In a multicentre observational study by Furer et al, the immunogenicity and safety of the two-dose regimen BNT162b2 mRNA vaccine were investigated in adult patients with ARD (n=686) and was compared with the general population (n=121).21 In this study, 101 out of 686 patients had SLE and CD20-depleting agents were used in 87 patients (86 RTX and 1 ocrelizumab), of whom 28 were treated with monotherapy and 14 were combined with MTX. Vaccine immunogenicity was significantly impaired in RTX users, who had the lowest seropositivity rate of 39% (p<0.001). Vaccine immunogenicity was significantly affected by the time interval between the administration of RTX and when BNT162b2 vaccination was given. The seropositivity rate in vaccinated patients showed increasing trends: below 20% within 6 months to about 50% in 1 year after RTX treatment. The impact of anti-CD20 treatment on immunogenicity was sustained regardless of the concomitant use of other DMARDs.21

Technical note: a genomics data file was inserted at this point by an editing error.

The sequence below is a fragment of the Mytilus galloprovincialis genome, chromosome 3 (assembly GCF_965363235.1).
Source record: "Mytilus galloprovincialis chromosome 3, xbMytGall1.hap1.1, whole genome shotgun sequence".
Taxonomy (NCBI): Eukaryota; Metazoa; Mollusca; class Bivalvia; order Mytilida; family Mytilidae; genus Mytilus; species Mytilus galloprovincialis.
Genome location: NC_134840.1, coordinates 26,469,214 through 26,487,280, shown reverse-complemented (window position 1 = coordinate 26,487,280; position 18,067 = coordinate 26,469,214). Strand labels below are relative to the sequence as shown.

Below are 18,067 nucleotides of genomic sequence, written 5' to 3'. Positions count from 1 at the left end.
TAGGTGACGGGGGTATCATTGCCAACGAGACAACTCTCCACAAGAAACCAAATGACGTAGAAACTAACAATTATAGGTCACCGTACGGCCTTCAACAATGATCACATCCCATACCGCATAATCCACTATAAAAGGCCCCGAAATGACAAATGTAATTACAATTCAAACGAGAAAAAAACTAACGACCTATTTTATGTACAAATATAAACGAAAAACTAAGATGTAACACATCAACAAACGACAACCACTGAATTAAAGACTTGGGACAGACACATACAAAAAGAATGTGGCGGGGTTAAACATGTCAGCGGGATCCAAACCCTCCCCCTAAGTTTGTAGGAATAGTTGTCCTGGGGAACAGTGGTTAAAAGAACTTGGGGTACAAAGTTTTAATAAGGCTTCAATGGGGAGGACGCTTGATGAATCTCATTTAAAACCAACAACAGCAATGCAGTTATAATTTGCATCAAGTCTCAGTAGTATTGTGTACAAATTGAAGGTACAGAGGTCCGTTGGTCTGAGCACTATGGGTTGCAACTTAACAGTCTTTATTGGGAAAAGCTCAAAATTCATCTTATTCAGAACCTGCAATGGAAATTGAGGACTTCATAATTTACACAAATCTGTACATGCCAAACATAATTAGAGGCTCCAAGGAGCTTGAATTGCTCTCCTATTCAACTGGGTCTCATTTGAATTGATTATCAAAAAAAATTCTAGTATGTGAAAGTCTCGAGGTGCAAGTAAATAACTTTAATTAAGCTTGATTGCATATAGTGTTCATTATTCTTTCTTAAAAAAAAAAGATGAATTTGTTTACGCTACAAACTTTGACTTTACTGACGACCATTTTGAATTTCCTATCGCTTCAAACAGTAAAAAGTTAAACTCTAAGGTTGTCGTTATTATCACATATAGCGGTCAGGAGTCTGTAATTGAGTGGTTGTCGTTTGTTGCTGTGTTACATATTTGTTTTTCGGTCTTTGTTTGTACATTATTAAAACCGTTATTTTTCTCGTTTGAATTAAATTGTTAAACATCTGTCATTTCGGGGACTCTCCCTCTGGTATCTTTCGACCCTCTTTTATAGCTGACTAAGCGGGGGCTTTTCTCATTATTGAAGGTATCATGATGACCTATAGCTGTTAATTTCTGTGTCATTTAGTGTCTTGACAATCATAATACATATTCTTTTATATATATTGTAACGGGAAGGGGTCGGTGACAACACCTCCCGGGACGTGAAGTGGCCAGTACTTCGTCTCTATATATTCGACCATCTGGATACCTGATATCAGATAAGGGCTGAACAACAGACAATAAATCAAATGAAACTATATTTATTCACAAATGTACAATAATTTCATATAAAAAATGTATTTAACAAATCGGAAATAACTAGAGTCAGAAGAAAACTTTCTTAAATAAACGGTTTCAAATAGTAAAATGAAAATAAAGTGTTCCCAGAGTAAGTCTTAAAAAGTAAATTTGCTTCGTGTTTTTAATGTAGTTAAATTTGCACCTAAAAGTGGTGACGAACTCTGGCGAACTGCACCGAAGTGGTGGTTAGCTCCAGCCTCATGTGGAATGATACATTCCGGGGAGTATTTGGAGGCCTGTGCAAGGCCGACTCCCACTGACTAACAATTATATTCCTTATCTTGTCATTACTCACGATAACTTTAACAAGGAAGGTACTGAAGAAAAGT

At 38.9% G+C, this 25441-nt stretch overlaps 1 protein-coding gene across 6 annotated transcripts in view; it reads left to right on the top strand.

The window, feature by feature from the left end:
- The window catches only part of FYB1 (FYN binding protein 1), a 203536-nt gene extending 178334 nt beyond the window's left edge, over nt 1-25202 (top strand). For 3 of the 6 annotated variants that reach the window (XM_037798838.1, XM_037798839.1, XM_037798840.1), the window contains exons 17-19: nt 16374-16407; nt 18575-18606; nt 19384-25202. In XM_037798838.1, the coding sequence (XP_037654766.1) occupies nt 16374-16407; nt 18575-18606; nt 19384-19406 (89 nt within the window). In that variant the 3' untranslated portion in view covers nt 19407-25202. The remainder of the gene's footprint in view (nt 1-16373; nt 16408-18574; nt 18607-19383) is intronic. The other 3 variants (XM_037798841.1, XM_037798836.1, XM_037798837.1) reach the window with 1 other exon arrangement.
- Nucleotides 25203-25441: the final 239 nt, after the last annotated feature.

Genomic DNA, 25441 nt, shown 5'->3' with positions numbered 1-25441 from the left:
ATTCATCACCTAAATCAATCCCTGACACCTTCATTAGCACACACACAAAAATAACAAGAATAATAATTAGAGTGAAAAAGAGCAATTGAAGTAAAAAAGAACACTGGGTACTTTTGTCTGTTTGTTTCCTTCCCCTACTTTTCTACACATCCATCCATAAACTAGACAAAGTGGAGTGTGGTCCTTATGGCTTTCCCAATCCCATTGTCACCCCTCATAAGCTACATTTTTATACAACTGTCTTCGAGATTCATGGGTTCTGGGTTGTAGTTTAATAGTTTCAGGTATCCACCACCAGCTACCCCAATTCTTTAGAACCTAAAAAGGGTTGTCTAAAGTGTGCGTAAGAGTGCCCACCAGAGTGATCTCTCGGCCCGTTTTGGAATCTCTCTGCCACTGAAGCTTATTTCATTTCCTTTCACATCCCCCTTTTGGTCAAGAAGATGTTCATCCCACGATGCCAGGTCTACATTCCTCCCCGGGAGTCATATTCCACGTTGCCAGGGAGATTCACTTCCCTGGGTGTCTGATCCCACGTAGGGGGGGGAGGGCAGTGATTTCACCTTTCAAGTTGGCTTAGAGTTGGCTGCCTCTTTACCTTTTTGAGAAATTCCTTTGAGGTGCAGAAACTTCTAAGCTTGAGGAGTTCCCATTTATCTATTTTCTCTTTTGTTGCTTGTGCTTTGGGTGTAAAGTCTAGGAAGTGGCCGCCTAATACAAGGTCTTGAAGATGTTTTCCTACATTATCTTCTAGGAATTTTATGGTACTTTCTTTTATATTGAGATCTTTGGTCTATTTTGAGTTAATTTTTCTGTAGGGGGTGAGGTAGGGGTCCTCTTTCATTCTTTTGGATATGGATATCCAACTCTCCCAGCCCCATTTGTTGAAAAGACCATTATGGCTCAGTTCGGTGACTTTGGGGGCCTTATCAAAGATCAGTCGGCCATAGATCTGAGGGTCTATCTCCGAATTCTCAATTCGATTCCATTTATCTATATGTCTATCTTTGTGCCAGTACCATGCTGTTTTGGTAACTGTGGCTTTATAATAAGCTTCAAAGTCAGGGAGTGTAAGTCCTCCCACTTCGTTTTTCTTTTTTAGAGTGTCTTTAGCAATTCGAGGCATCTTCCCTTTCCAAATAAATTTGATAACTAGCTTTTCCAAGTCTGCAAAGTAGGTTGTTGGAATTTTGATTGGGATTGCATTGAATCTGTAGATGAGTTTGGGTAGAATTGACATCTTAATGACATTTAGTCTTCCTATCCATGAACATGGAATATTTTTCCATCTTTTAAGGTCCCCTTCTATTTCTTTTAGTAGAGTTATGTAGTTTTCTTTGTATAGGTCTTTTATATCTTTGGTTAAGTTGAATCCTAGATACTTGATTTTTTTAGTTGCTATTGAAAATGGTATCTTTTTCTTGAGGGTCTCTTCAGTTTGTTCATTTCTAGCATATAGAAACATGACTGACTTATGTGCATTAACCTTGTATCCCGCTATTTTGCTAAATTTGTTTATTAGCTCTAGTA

The RituxiVac study53 showed that nearly a quarter of RTX receiving patients were positive both for anti-SARS-CoV-2 spike IgG and cell-mediated responses, compared with the majority (88%) of healthy controls (p<0.001). Ninety-six patients with a history of anti-CD20 treatment had ARDs (20 ANCA-associated vasculitis (AAV), 6 each with RA, Sjögren’s syndrome, SLE, 4 with systemic sclerosis and IgG4-related disease and 1 had an IgA vasculitis) recruited in this study. More than half were on immunosuppressive comedication. Anti-spike IgG antibodies were detected in nearly half of the patients (49%) compared with healthy controls (100%) after the second vaccine dose implementation (p<0.001). SARS-CoV-2-specific IFNγ release was found to be significantly different among the groups (0.62 UI/mL (IQR 0.27–1.01) in healthy controls vs 0.04 (0.01–0.21) in the patients (p<0.001)). The time since the last anti-CD20 therapy (>7.6 months), peripheral CD19+cell count (>27 cells per µL) and CD4+lymphocyte count (>653 cells per µL) were predictive of humoral vaccine response (area under the curve (AUC) 67% (95% CI 56% to 78%) for the time since last anti-CD20 therapy, 67% (95% CI 55% to 80%) for peripheral CD19+count, and 66% (95% CI 54% to 79%) for CD4+count).